Why do Christians try to put the Ten Commandments in public places and not the Beatitudes? The simple answer is that the Ten Commandments are for everyone, believer or unbeliever, and the Beatitudes are only for disciples, those who have been transferred into a covenant of grace by the Lord. It would be fruitless to put the beatitudes in a public place, because the world is unable to possess them. The beatitudes are descriptions of faithful Christians, and the only place where the unbelieving world factors in is in the latter part (verse 11), as people who insult and persecute faithful disciples.
The ten commandments have a use for the unbelieving world. They are the spelling out of the eternal conscience that all people have. All cultures know that they should not covet, steal, lie, murder, commit adultery, and disobey their parents. Everyone's conscience also tells them that there is a God and that we should love him, but many find successful ways to bury that truth. However, the ten commandments are the best, most universal way of getting across solid boundaries that prevent the world from harming their neighbors. All successful laws are founded on them, and even though the world will try to eradicate them from the public places, they cannot refute that they are the foundation of all good law.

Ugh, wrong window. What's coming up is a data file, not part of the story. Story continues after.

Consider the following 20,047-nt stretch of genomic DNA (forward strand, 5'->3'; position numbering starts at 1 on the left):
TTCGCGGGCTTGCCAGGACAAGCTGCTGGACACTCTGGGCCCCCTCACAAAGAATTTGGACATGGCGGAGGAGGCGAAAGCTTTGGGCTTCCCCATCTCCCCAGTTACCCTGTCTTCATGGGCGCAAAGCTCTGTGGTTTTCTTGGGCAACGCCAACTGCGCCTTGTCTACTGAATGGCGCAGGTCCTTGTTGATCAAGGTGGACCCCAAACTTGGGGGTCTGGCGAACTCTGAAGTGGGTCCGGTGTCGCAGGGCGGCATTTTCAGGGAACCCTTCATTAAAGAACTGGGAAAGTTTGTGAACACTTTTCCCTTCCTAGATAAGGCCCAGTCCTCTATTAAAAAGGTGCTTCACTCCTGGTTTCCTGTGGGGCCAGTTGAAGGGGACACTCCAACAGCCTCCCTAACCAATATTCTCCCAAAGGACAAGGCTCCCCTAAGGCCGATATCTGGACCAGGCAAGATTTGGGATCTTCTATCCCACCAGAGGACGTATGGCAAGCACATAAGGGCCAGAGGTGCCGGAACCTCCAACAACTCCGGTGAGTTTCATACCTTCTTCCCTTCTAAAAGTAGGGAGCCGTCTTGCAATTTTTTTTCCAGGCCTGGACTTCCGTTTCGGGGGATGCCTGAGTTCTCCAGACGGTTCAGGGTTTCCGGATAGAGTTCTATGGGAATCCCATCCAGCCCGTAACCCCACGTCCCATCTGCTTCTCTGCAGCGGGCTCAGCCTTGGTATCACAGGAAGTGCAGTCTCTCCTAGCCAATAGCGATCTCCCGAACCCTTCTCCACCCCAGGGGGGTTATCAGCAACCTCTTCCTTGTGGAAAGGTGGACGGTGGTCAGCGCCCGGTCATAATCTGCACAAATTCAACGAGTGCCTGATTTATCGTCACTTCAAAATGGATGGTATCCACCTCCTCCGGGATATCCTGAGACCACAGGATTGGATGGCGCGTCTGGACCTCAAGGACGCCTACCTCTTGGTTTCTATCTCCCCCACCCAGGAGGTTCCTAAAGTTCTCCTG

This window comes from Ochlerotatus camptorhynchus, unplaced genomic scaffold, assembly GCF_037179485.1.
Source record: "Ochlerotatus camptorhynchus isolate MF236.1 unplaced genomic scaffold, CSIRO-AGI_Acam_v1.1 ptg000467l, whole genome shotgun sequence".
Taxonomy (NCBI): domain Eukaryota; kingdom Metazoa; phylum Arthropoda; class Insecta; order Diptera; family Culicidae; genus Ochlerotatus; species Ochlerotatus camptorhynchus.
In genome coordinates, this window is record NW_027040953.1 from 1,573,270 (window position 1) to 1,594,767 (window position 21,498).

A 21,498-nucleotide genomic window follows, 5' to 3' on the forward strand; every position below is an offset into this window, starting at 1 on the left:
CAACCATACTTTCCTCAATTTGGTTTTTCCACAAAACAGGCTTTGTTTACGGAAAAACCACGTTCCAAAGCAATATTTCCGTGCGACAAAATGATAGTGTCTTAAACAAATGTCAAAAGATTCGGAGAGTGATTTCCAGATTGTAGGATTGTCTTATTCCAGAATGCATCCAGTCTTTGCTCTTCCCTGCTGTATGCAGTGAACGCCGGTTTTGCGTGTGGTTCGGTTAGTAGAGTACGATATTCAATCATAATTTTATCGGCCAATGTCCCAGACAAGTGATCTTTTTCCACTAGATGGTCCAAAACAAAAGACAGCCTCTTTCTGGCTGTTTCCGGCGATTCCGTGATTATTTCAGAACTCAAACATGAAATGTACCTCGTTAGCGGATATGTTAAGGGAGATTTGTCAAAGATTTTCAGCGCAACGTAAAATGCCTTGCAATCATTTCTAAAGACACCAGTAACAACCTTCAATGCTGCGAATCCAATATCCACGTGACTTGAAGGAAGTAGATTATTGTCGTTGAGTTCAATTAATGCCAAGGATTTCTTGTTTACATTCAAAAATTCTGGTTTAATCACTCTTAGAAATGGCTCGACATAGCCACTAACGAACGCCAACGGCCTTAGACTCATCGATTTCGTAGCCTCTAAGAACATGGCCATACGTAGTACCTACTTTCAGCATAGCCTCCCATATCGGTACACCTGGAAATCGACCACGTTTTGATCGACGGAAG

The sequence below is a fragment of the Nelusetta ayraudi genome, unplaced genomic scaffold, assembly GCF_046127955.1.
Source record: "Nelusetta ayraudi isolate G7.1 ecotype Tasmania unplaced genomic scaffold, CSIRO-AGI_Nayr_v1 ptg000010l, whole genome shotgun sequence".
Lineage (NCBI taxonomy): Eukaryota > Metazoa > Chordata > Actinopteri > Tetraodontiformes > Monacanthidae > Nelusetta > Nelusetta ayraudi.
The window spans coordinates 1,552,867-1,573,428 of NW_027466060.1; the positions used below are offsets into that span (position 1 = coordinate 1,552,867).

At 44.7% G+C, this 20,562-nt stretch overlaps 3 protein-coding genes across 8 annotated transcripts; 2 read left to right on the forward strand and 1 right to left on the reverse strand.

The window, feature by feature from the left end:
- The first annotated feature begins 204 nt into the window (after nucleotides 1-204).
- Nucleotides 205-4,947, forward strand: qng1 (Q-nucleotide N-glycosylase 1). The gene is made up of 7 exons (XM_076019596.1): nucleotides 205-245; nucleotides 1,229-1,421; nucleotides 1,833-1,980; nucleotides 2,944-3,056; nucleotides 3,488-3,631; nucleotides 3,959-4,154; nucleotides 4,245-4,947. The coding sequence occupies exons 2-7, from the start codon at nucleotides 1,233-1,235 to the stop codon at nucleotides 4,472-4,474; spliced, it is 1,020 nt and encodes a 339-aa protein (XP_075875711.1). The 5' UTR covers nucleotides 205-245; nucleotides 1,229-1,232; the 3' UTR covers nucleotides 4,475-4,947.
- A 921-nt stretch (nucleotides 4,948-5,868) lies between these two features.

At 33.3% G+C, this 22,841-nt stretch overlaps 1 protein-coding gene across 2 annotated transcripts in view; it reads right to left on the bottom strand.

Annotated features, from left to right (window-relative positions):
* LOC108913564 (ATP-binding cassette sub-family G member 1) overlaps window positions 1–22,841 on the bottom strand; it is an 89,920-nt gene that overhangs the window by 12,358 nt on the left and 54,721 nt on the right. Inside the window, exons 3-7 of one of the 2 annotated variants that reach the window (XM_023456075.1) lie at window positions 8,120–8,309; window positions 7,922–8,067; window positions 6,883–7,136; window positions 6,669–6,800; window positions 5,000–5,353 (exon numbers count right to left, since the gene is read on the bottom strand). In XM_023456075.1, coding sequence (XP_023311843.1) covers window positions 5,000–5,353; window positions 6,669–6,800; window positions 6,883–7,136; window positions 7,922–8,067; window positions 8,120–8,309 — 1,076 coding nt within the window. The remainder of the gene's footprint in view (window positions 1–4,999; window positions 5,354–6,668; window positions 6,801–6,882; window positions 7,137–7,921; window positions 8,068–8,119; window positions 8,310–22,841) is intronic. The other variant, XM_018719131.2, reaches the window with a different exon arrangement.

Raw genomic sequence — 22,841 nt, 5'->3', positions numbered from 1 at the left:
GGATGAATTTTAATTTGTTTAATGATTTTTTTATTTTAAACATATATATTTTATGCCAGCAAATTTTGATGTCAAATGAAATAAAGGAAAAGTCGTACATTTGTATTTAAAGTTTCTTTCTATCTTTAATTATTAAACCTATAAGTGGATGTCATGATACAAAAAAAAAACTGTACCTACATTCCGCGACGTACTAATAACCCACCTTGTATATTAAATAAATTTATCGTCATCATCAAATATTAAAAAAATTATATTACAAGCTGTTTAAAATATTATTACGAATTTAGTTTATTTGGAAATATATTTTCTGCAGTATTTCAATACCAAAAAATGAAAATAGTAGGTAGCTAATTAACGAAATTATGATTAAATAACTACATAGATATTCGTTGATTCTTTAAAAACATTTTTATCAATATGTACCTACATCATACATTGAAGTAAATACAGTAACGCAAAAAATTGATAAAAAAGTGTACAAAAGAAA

The beatitudes, and the sermon on the mount in general, are a completely different animal. Only faithful disciples in a covenant of grace can even come close to following them. They run counter to the world's teaching, and whereas the world will look to the ten commandments and with honesty say that at least commandments 5-9 are rules to live by, the world teaches the opposite of the beatitudes. The sermon of the mount in its entirety contrasts the two covenants: the covenant of works that all are born into and the covenant of grace that only believers (true disciples) are transferred to by the Lord himself.
1. The beatitudes are descriptors of a faithful disciple.
2. True disciples are evangelists to the unbelieving world.
3. Following the ten commandments, even to the letter, does not make one a true disciple.
4. True disciples follow the spirit of the law, which is deeper than the letter of the law.
5. Social justice in the covenant of works does not look like social justice in the covenant of grace.
6. True disciples value heavenly things and not earthly things.